Why don't we use any articles before the countable noun "chairman" in the following sentence?

Potts was appointed chairman of the education committee.


Camera was invented by X.

I searched the Internet and came across some rules, but I wasn't able to put these particular ones into any categories.

And I know that we don't use any articles when we use possessive adjectives, e.g.

This is my book.

But again I didn't see this rule in the websites I surfed. I would appreciate it if you could link me to a good reference.


closed as too broad by tchrist, Edwin Ashworth, andy256, phenry, anongoodnurse Feb 2 '15 at 20:52

Please edit the question to limit it to a specific problem with enough detail to identify an adequate answer. Avoid asking multiple distinct questions at once. See the How to Ask page for help clarifying this question. If this question can be reworded to fit the rules in the help center, please edit the question.

  • 1
    Collins Cobuild have produced a 100+ page monograph on the usages of the articles in English. You may need to order it from an internet supplier, and it may be out of print. // Just one facet: The television is broken (article with count-noun usage) but Television seems to be getting more and more biased towards pro-badger groups (mass-noun usage) (though I know there are exceptions to this rule-of-thumb). – Edwin Ashworth Jan 30 '15 at 12:39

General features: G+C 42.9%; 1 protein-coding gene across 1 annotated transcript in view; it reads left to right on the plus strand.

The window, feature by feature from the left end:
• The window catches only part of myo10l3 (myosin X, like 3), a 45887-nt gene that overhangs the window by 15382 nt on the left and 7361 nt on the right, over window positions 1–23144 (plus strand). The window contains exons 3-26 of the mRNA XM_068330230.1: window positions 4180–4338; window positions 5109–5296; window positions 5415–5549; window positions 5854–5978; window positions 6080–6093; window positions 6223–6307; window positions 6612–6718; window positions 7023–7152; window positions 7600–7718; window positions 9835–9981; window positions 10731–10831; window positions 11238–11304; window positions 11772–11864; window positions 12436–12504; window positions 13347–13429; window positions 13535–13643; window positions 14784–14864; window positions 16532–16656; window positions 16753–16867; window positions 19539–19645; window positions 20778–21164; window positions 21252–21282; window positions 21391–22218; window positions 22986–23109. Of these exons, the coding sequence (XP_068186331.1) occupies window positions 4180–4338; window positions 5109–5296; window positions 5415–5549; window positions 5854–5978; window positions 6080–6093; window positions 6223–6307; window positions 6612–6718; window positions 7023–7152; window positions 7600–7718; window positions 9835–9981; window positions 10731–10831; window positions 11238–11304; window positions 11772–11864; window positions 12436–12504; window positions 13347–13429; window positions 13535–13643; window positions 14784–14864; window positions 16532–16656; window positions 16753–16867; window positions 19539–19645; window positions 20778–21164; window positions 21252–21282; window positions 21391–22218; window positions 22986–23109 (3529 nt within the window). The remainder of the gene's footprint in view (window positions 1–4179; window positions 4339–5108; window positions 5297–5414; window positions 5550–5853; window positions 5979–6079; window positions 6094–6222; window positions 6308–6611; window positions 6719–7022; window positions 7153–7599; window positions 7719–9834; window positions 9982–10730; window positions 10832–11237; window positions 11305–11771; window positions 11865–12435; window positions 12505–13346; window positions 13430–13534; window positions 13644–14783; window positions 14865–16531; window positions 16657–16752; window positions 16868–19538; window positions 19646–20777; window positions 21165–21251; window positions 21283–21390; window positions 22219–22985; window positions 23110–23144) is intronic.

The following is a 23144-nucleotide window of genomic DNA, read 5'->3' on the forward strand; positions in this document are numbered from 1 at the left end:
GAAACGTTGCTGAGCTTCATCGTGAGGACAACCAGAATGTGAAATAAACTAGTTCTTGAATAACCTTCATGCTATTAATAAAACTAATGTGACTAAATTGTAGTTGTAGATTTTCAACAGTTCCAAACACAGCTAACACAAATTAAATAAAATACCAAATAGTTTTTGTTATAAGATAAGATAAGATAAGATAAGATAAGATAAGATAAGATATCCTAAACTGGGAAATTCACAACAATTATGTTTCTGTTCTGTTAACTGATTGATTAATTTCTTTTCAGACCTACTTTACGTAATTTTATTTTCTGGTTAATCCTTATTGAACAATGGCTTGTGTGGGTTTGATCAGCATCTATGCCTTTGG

• The articles and possessive pronouns are two subsets of determiners (not adjectives). Determiners specify the context of the noun they attach to in some way (unlike adjectives, which mention an attribute of the referent). 'The my book' and 'That her book' are probably over-specified. 'A my book' is not used; 'a book of mine' is idiomatic. Wikipedia's article on English Determiners gives more 'rules' but without much explanation: Combinations of determiners Determiners can be used in certain combinations. Common examples are listed below: ... – Edwin Ashworth Jan 30 '15 at 12:52

You certainly do need an article with The camera was invented by XYZ

As regards your first example, the article is optional. You could say Potts was appointed the chairman..., but it is perhaps more usual to leave it out.

You have no need of an article where you use a possessive pronoun.

I'm afraid that as I am a native speaker I have no references to which I can link you.

  • Why the camera as opposed to a camera? We are talking about camera as a concept here, not some specific camera? Just trying to understand – Sejanus Jan 30 '15 at 13:20
  • That is why you need the. If you said a camera it would mean that X invented just one camera. But if the person concerned invented cameras in general, it would be correct to say that they invented the camera. The in this instance refers collectively to all cameras. – WS2 Jan 30 '15 at 13:33

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